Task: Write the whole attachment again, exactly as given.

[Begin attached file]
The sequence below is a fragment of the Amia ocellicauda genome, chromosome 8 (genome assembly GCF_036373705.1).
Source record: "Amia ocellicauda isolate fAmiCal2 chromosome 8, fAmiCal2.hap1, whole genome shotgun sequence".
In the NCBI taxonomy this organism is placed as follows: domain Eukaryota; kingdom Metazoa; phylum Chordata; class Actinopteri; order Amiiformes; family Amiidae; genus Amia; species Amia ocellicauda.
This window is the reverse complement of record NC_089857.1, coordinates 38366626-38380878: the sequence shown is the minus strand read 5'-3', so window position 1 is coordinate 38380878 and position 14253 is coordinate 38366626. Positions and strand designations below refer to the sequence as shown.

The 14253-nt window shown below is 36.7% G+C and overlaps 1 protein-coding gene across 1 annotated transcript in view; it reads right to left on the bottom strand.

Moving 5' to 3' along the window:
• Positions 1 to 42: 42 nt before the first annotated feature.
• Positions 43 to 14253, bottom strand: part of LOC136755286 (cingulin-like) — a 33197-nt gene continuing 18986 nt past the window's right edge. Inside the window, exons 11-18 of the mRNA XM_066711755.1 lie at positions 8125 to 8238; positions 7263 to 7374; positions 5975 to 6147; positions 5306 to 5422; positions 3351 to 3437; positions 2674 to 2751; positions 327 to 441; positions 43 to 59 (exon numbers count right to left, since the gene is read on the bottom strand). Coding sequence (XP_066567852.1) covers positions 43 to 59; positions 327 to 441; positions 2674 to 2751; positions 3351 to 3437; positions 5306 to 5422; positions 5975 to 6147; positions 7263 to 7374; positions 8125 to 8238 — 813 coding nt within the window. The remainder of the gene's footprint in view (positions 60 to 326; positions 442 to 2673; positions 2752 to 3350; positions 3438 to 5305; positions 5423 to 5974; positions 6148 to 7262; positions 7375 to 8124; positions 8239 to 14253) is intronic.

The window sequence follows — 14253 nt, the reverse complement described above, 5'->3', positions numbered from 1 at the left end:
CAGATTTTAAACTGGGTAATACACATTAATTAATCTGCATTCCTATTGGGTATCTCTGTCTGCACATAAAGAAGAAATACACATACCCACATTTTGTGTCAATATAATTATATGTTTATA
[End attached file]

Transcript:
The sequence below is a fragment of the Amia ocellicauda genome, chromosome 8 (genome assembly GCF_036373705.1).
Source record: "Amia ocellicauda isolate fAmiCal2 chromosome 8, fAmiCal2.hap1, whole genome shotgun sequence".
In the NCBI taxonomy this organism is placed as follows: domain Eukaryota; kingdom Metazoa; phylum Chordata; class Actinopteri; order Amiiformes; family Amiidae; genus Amia; species Amia ocellicauda.
This window is the reverse complement of record NC_089857.1, coordinates 38366626-38380878: the sequence shown is the minus strand read 5'-3', so window position 1 is coordinate 38380878 and position 14253 is coordinate 38366626. Positions and strand designations below refer to the sequence as shown.

The 14253-nt window shown below is 36.7% G+C and overlaps 1 protein-coding gene across 1 annotated transcript in view; it reads right to left on the bottom strand.

Moving 5' to 3' along the window:
• Positions 1 to 42: 42 nt before the first annotated feature.
• Positions 43 to 14253, bottom strand: part of LOC136755286 (cingulin-like) — a 33197-nt gene continuing 18986 nt past the window's right edge. Inside the window, exons 11-18 of the mRNA XM_066711755.1 lie at positions 8125 to 8238; positions 7263 to 7374; positions 5975 to 6147; positions 5306 to 5422; positions 3351 to 3437; positions 2674 to 2751; positions 327 to 441; positions 43 to 59 (exon numbers count right to left, since the gene is read on the bottom strand). Coding sequence (XP_066567852.1) covers positions 43 to 59; positions 327 to 441; positions 2674 to 2751; positions 3351 to 3437; positions 5306 to 5422; positions 5975 to 6147; positions 7263 to 7374; positions 8125 to 8238 — 813 coding nt within the window. The remainder of the gene's footprint in view (positions 60 to 326; positions 442 to 2673; positions 2752 to 3350; positions 3438 to 5305; positions 5423 to 5974; positions 6148 to 7262; positions 7375 to 8124; positions 8239 to 14253) is intronic.

The window sequence follows — 14253 nt, the reverse complement described above, 5'->3', positions numbered from 1 at the left end:
CAGATTTTAAACTGGGTAATACACATTAATTAATCTGCATTCCTATTGGGTATCTCTGTCTGCACATAAAGAAGAAATACACATACCCACATTTTGTGTCAATATAATTATATGTTTATA